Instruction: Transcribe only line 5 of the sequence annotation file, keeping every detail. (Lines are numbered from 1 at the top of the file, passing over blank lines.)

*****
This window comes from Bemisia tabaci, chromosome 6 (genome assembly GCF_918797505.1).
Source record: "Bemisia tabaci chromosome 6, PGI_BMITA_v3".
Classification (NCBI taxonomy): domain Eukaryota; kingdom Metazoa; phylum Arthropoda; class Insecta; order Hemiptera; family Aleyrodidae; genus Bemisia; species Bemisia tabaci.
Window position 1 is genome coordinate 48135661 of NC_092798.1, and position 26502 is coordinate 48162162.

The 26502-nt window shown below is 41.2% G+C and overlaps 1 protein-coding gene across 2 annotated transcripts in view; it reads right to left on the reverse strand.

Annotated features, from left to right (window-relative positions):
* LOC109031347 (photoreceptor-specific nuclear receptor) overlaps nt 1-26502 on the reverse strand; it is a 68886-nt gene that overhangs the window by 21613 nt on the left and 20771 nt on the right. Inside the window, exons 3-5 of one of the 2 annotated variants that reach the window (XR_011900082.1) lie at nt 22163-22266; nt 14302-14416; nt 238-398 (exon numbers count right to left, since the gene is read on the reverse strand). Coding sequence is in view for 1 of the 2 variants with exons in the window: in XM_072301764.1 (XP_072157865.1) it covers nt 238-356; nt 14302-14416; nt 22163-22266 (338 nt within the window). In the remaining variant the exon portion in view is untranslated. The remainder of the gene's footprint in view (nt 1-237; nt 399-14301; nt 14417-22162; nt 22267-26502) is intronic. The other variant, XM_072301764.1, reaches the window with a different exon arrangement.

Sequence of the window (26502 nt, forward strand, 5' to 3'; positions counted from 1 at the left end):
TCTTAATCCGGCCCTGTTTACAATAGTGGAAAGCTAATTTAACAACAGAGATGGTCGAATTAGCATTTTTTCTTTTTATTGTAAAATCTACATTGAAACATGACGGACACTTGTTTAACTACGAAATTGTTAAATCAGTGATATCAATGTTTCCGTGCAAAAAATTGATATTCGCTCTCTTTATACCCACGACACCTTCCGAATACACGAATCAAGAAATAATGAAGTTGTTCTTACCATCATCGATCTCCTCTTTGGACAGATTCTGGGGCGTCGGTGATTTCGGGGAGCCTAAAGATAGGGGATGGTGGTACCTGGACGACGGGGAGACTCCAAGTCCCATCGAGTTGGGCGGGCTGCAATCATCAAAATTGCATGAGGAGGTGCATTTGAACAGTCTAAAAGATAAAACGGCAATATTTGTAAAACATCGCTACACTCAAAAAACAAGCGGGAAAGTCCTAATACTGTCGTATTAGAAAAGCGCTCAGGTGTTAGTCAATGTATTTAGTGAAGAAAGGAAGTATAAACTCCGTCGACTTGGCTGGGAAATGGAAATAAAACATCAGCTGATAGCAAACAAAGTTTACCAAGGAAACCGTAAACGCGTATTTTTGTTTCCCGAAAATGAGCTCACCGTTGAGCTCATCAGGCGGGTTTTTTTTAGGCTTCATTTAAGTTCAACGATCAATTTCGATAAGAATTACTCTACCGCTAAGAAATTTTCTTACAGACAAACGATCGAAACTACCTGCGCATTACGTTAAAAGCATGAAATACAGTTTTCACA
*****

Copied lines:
The 26502-nt window shown below is 41.2% G+C and overlaps 1 protein-coding gene across 2 annotated transcripts in view; it reads right to left on the reverse strand.